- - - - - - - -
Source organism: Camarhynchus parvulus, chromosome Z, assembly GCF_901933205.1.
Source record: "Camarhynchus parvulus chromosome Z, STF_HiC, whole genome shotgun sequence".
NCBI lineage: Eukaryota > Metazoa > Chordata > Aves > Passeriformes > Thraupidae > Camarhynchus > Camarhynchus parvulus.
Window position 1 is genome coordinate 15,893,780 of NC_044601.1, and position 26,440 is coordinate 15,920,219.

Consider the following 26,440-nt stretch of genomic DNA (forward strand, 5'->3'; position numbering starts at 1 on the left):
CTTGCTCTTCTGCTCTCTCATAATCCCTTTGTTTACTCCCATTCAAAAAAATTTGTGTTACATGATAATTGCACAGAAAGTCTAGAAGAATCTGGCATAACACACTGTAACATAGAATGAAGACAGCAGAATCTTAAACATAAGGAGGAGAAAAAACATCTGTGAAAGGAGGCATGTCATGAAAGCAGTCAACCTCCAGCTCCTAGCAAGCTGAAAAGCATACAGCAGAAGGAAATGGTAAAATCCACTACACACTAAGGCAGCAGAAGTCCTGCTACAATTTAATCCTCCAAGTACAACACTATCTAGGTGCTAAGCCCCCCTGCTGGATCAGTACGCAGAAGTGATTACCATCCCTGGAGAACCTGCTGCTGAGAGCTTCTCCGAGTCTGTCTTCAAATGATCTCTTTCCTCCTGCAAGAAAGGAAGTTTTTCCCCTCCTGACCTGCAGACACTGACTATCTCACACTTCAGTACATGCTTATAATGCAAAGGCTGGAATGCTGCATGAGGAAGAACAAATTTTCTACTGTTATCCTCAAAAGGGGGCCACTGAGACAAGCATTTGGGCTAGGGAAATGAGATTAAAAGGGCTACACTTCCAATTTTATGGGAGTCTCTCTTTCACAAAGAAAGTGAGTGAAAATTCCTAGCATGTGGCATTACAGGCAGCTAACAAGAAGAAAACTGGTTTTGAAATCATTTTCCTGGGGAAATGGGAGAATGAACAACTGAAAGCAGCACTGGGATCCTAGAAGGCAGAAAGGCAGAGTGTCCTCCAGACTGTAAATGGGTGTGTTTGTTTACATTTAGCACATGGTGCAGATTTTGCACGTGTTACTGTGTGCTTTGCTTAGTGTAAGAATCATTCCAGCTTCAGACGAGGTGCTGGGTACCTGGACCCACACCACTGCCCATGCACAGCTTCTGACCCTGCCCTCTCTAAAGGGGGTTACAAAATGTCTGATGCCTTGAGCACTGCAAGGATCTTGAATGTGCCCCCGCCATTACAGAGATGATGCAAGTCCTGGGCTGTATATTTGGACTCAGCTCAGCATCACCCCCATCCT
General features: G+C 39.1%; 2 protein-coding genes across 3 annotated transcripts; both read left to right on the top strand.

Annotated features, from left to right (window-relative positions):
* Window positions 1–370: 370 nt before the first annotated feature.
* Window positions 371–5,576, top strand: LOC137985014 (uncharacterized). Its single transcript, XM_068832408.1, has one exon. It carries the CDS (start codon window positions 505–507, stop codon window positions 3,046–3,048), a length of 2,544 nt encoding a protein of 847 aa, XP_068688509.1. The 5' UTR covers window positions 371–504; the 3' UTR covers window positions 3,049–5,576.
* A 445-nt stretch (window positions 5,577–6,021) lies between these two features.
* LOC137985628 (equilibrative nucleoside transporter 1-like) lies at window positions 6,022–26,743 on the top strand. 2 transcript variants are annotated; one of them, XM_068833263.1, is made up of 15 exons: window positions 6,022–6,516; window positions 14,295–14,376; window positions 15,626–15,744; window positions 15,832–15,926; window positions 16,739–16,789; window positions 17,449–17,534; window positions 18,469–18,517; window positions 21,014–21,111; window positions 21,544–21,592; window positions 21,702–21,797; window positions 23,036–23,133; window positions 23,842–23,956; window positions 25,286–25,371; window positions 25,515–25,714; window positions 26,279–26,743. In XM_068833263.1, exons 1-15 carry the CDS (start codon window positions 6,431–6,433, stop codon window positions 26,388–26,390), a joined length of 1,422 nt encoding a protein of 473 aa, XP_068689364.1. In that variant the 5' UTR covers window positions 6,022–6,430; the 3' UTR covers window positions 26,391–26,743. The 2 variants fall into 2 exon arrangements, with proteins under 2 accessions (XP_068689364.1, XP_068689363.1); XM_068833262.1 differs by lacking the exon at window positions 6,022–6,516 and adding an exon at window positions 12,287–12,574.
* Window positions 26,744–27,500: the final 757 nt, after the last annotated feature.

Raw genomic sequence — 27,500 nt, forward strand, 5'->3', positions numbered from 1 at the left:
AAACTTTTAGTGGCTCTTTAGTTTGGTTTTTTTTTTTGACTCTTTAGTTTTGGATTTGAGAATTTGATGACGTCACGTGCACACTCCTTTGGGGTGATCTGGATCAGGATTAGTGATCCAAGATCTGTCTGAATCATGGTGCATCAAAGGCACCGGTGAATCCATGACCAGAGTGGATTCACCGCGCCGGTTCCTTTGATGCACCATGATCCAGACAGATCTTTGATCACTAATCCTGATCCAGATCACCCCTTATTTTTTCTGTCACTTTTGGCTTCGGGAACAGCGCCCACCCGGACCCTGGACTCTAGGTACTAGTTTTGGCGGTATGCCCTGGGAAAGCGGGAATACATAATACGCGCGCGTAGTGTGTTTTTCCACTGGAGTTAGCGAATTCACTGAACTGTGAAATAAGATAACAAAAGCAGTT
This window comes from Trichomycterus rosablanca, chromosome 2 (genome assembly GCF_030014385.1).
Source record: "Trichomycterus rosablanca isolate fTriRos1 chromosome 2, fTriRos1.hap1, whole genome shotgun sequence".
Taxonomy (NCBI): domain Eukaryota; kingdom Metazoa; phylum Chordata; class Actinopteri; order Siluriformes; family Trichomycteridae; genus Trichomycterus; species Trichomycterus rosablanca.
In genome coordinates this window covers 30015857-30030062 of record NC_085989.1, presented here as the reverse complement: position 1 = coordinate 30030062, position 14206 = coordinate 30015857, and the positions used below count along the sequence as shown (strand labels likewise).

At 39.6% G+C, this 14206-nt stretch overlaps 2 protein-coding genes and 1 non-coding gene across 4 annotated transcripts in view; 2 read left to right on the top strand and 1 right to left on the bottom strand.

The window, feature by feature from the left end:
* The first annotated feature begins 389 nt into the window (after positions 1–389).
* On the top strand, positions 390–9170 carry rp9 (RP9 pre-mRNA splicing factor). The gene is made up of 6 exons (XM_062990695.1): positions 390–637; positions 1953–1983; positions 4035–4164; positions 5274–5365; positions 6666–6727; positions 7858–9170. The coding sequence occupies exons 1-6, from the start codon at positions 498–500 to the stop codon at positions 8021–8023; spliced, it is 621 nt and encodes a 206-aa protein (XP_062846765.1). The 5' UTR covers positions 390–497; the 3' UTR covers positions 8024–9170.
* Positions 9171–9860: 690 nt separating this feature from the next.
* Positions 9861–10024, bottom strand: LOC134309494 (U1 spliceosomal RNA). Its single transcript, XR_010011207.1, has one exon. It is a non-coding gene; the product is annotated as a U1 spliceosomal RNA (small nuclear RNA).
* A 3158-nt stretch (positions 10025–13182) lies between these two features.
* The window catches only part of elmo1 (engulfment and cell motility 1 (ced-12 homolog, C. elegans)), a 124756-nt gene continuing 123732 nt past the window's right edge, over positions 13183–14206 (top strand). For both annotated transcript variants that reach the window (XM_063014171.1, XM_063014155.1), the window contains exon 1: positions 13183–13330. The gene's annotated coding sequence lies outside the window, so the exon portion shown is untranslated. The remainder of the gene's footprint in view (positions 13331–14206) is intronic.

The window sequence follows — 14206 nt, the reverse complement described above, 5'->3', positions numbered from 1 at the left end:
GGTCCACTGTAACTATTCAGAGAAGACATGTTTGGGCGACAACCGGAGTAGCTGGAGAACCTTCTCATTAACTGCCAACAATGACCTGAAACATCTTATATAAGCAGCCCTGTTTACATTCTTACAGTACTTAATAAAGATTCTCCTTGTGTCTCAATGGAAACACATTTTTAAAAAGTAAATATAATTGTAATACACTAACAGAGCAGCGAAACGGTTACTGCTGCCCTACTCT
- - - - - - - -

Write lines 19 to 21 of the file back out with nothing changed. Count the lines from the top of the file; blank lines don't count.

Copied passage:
In genome coordinates this window covers 30015857-30030062 of record NC_085989.1, presented here as the reverse complement: position 1 = coordinate 30030062, position 14206 = coordinate 30015857, and the positions used below count along the sequence as shown (strand labels likewise).

At 39.6% G+C, this 14206-nt stretch overlaps 2 protein-coding genes and 1 non-coding gene across 4 annotated transcripts in view; 2 read left to right on the top strand and 1 right to left on the bottom strand.

The window, feature by feature from the left end: